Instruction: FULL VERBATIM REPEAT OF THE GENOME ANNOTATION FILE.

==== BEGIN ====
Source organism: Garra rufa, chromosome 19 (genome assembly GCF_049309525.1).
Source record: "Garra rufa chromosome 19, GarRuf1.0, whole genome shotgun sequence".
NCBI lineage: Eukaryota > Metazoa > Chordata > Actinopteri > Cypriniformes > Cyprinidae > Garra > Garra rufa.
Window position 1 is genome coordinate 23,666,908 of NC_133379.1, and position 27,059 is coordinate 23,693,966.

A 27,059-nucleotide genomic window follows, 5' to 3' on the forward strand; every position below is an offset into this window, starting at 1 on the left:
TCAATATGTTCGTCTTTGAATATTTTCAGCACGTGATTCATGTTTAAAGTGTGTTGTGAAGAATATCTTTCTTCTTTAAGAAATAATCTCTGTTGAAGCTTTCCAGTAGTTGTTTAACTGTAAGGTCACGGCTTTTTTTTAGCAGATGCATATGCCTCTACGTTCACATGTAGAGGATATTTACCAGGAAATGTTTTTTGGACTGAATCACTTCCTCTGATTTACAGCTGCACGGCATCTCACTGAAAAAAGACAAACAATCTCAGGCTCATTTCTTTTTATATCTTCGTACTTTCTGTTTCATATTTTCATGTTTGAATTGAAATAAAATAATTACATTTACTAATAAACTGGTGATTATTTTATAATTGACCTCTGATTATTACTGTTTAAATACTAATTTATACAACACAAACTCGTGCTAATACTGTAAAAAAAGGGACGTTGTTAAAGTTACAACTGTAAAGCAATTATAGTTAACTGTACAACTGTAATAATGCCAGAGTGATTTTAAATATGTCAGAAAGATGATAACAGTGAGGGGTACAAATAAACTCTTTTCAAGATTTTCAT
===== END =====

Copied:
Source organism: Garra rufa, chromosome 19 (genome assembly GCF_049309525.1).
Source record: "Garra rufa chromosome 19, GarRuf1.0, whole genome shotgun sequence".
NCBI lineage: Eukaryota > Metazoa > Chordata > Actinopteri > Cypriniformes > Cyprinidae > Garra > Garra rufa.
Window position 1 is genome coordinate 23,666,908 of NC_133379.1, and position 27,059 is coordinate 23,693,966.

A 27,059-nucleotide genomic window follows, 5' to 3' on the forward strand; every position below is an offset into this window, starting at 1 on the left:
TCAATATGTTCGTCTTTGAATATTTTCAGCACGTGATTCATGTTTAAAGTGTGTTGTGAAGAATATCTTTCTTCTTTAAGAAATAATCTCTGTTGAAGCTTTCCAGTAGTTGTTTAACTGTAAGGTCACGGCTTTTTTTTAGCAGATGCATATGCCTCTACGTTCACATGTAGAGGATATTTACCAGGAAATGTTTTTTGGACTGAATCACTTCCTCTGATTTACAGCTGCACGGCATCTCACTGAAAAAAGACAAACAATCTCAGGCTCATTTCTTTTTATATCTTCGTACTTTCTGTTTCATATTTTCATGTTTGAATTGAAATAAAATAATTACATTTACTAATAAACTGGTGATTATTTTATAATTGACCTCTGATTATTACTGTTTAAATACTAATTTATACAACACAAACTCGTGCTAATACTGTAAAAAAAGGGACGTTGTTAAAGTTACAACTGTAAAGCAATTATAGTTAACTGTACAACTGTAATAATGCCAGAGTGATTTTAAATATGTCAGAAAGATGATAACAGTGAGGGGTACAAATAAACTCTTTTCAAGATTTTCAT